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Press Release

Detroit Man Caught Carrying Bag Of Painkiller Pills From Greyhound Station Sentenced To 5 Years In Federal Prison

For Immediate Release
U.S. Attorney's Office, Southern District of West Virginia

CHARLESTON, W.Va. – A Detroit man who arrived at a Charleston Greyhound Bus Station in February 2012 with a bag of illegal prescription painkillers was sentenced today to five years in federal prison, announced U.S. Attorney Booth Goodwin.  Deangelo Cann, 23, previously pleaded guilty in August 2012 to interstate travel to promote drug activity.  On February 7, 2012, Cann traveled by Greyhound Bus from Detroit to Charleston in possession of oxymorphone, also known as “Opana” and oxycodone pills.  After arriving in Charleston, Cann left the Greyhound bus terminal carrying pills that were hidden inside of a dark gray bag.  As Cann exited the bus station, he was approached by a uniformed police officer.  Upon seeing the approaching officer, Cann immediately began to run with the bag.  During the pursuit, Cann attempted to throw the bag.  The bag of prescription painkillers was later recovered by police and Cann was arrested.  Cann told police that he intended to both use and sell the pills.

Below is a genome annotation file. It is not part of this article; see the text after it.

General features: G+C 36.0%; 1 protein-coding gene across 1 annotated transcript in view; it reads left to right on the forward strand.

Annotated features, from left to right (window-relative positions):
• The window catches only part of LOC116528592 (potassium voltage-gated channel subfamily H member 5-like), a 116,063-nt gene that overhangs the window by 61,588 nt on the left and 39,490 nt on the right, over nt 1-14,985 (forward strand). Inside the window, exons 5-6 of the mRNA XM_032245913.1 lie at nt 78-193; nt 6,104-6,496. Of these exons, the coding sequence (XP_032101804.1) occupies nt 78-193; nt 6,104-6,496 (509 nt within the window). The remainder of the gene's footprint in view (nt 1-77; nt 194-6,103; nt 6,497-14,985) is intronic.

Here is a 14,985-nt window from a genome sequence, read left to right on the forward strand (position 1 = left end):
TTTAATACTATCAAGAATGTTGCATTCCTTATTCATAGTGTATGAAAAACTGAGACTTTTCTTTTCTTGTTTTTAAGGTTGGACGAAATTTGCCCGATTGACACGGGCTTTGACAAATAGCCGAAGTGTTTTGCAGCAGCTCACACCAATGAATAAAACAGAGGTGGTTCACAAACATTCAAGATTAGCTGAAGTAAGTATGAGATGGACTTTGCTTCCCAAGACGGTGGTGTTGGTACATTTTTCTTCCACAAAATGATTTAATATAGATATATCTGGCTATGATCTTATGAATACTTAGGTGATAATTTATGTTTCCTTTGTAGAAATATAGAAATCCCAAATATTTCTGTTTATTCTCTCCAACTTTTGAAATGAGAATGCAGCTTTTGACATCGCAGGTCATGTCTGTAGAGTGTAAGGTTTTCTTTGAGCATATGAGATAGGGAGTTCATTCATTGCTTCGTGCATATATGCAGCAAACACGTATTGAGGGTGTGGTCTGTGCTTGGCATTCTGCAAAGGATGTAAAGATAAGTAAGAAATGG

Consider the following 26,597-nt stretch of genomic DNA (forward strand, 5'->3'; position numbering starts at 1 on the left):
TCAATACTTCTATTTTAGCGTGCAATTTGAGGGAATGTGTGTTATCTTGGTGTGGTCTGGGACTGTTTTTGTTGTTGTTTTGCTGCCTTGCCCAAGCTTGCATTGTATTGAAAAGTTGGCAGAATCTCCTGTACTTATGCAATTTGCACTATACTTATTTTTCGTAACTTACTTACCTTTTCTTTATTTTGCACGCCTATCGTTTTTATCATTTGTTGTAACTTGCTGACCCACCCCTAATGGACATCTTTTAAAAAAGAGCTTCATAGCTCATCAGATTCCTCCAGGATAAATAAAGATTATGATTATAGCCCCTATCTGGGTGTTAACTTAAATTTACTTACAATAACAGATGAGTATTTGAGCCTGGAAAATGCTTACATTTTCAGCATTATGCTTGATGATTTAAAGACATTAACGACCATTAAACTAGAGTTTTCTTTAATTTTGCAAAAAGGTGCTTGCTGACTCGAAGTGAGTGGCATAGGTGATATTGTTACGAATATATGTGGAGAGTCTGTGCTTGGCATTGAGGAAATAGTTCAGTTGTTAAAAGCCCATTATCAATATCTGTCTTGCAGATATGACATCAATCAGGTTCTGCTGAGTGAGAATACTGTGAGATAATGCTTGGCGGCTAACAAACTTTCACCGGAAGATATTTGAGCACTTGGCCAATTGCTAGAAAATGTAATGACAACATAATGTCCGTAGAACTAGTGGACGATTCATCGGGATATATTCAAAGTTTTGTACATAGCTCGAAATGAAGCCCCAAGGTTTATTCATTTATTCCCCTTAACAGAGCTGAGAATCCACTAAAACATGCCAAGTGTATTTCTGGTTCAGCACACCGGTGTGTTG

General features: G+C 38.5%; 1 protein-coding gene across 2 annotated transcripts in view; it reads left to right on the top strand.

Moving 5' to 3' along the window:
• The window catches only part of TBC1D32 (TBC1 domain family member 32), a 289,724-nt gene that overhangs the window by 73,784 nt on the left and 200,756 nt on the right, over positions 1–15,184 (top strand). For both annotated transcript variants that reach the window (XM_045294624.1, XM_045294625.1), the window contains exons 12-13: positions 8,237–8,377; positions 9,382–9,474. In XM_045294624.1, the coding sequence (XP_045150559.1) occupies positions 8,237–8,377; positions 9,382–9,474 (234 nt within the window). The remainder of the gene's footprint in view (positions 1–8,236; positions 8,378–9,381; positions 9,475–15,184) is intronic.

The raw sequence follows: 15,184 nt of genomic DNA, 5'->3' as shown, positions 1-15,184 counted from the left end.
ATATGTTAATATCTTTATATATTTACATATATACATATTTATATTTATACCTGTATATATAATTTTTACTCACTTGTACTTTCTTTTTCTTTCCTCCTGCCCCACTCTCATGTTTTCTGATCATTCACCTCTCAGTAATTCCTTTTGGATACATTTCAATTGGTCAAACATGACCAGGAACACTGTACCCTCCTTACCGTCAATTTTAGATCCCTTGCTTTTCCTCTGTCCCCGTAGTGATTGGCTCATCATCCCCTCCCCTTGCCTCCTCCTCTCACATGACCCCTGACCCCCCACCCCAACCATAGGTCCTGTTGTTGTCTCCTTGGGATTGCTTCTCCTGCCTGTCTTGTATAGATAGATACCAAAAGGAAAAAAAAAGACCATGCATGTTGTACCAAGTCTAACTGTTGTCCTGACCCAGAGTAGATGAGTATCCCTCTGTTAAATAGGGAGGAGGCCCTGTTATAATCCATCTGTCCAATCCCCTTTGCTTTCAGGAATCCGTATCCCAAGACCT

The recovered pills were submitted to the West Virginia State Police lab and proved to contain oxymorphone and oxycodone. 

The Metropolitan Drug Enforcement Network Team (MDENT) and the Charleston Police Department conducted the investigation.  Assistant United States Attorney John Frail handled the prosecution.  The sentence was imposed by United States District Judge Thomas E. Johnston. 

This case was prosecuted as part of an ongoing effort led by the United States Attorney’s Office for the Southern District of West Virginia to combat the illicit sale and misuse of prescription drugs.  The U.S. Attorney’s Office, joined by federal, state and local law enforcement agencies, is committed to aggressively pursuing and shutting down illegal pill trafficking, eliminating open air drug markets, and curtailing the spread of opiate painkillers in communities across the Southern District. 

Updated January 7, 2015